Index to Chiropractic Literature
Index to Chiropractic Literature
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ID 17699
  Title Clinical relevance and retention of basic science courseware by practicing chiropractors [Platform presentation at the Association of Chiropractic Colleges' Twelfth Annual Conference, 2005; meeting abstract]
Journal J Chiropr Educ. 2005 Spring;19(1):2
Peer Review Yes
Publication Type Meeting Abstract

The curricula in chiropractic education can always be improved and should be dynamic. The intention of this study is to provide insights for potential improvements to the chiropractic education. Medical education research suggests that the basic sciences may be one area where change could be made. A thoughtful restructuring of the curriculum, reducing the number of class hours in basic sciences, dedicating those hours to more outcome-based or clinically applicable courseware, and making the remaining hours in the basic sciences more clinically relevant could better prepare future chiropractors and thus benefit the profession.

OBJECTIVE: The goal of this study was to find out what information chiropractors in the field recalled from their education in some of the basic science courses and to determine the opinions of practicing chiropractors regarding clinical relevancy of the information.

METHODS: A quiz was administered consisting of 30 questions (10 randomly selected questions from each of 3 subjects) to practicing chiropractors at continuing education seminars at the Canadian Memorial Chiropractic College (CMCC) campus. Participants remained anonymous and were asked not to indicate any personal information, and consent was thus implied with completion of the quiz. A survey instrument was developed to collect opinions on the clinical relevance of the information comprising the answers to the quiz questions. The survey used a 5-point Likert scale (1 D totally clinically irrelevant, 2 D clinically irrelevant, 3 D undecided, 4 D clinically relevant, and 5 D totally clinically relevant). For example, if one of the quiz questions was, “Which is the main flexor of the elbow joint?” the survey would ask the respondent to rate the clinical relevance of the statement, “The biceps brachii is the major flexor of the elbow joint.” Survey respondents were also asked not to indicate any personal information, and implied consent by completing the survey. The target for each group was 100 complete documents. Chiropractors were asked to take the quiz relying only on their own knowledge. No outside sources were permitted to complete the quiz, and it was administered and collected at continuing education seminars conducted through CMCC. Once the quiz portion of the study was complete, the same procedure was taken at continuing education seminars with the survey portion of the study. No chiropractor was permitted to complete both the quiz and the survey.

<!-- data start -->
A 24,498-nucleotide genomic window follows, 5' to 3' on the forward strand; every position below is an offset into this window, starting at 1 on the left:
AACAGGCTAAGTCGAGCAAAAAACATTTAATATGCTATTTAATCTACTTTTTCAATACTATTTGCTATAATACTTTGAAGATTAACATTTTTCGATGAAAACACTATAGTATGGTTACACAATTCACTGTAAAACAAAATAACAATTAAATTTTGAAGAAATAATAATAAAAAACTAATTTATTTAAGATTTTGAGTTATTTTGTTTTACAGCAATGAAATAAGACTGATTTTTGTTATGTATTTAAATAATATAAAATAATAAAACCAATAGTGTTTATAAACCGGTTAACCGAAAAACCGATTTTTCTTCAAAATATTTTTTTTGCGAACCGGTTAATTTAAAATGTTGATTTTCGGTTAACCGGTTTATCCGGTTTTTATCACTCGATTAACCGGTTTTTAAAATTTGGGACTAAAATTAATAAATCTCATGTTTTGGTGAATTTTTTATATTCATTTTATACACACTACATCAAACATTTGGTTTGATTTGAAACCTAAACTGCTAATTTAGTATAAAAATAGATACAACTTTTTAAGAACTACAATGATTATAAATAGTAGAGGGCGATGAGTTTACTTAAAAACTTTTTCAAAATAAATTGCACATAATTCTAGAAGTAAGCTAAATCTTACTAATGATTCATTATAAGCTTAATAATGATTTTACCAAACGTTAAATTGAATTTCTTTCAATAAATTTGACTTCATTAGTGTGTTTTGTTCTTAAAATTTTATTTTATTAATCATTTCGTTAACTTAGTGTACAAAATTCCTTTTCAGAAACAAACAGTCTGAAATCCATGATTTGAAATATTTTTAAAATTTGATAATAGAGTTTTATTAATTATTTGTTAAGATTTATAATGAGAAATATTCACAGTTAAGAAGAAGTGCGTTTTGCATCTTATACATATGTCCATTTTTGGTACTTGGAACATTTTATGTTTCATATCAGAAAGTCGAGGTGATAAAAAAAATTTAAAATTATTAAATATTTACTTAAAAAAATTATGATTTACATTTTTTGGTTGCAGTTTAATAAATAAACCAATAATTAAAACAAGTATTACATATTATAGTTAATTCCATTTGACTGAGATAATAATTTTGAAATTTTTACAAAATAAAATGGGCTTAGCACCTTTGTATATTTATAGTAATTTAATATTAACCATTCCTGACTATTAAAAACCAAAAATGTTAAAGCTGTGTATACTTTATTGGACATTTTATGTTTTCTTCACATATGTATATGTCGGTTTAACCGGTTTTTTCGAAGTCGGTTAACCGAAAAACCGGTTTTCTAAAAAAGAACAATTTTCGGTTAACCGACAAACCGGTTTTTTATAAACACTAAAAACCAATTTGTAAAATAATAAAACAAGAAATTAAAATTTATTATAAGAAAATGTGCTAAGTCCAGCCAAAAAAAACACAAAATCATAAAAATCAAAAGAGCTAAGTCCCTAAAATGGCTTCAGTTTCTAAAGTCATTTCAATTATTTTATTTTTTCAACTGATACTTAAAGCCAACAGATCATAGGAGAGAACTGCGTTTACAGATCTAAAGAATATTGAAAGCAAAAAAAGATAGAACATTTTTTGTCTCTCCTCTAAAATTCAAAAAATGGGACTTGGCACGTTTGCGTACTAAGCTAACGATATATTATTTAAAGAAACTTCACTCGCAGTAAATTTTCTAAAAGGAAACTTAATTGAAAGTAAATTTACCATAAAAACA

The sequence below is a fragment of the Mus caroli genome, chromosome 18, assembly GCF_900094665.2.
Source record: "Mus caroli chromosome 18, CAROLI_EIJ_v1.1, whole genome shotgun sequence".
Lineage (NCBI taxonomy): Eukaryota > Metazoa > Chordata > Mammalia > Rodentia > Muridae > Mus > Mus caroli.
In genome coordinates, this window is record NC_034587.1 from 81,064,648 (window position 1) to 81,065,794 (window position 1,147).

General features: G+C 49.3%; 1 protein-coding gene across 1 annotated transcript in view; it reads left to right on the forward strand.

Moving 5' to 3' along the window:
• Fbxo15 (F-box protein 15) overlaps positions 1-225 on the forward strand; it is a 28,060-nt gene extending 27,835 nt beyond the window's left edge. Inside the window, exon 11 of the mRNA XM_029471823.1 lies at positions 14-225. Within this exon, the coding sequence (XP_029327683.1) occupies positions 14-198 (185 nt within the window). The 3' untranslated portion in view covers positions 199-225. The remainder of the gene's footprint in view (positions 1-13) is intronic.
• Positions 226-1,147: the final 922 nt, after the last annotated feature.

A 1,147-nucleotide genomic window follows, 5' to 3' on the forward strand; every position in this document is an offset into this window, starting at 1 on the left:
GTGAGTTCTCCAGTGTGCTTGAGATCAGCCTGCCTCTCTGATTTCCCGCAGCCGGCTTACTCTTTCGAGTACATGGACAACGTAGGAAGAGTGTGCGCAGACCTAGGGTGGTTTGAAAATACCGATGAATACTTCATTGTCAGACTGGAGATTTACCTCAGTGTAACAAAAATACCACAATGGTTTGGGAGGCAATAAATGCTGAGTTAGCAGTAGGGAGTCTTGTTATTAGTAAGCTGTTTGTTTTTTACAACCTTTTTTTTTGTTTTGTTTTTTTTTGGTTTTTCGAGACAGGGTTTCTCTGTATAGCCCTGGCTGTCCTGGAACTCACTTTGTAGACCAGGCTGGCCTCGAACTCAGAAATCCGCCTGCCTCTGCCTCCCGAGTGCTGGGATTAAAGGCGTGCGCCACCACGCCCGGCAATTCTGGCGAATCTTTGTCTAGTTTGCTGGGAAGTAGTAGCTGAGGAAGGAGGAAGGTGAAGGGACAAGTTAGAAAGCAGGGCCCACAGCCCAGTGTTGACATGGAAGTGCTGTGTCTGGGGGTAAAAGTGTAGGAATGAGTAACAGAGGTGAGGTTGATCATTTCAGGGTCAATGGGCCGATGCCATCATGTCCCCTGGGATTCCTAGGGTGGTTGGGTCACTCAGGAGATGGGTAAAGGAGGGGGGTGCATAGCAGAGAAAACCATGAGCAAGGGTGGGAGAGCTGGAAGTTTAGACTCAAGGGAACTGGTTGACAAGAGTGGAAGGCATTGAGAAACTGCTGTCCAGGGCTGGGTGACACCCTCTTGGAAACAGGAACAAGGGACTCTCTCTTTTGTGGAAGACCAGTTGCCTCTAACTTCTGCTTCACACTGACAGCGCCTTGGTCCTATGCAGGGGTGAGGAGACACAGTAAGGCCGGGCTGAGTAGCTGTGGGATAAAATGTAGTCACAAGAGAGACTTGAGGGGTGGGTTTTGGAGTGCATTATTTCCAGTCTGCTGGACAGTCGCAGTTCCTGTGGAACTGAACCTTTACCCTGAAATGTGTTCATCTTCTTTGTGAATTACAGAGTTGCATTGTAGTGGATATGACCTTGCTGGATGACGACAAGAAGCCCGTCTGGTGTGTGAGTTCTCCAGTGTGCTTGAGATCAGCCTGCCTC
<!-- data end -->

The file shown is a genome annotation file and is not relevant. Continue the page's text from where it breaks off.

RESULTS: Sixty-five quizzes and 43 surveys were returned completed. The overall average on the quiz was 36%, while the overall average relevancy rating was 3.1 on a 5-point scale. The average result for the biochemistry questions was 30% with an average relevancy rating of 2.7. The average result for the histology questions was 42% with an average relevancy rating of 3.3. The average result for the microbiology questions was 35% with an average relevancy rating of 3.4.

DISCUSSION: The average quiz score was 36%, with only 6 of the 30 questions scoring above 50%. This suggests that the information tested is not commonly used after the educational setting. The average ranking of clinical relevance for all of the questions was 3.1 of 5, with only 1 of 30 questions receiving a rating above 4, indicating that respondents were undecided as to the clinical significance of the information tested.

CONCLUSION: These results showed that the 65 chiropractors who participated in our study performed poorly on the questionnaire overall. Additionally, they did not rate the questions as particularly relevant to clinical practice. This supports the idea that there is superfluous information in chiropractic education, and that the basic science content could be refocused without compromising educational quality.

First author: Scott Anderson

This abstract is reproduced with the permission of the publisher. Full text is available by subscription. 

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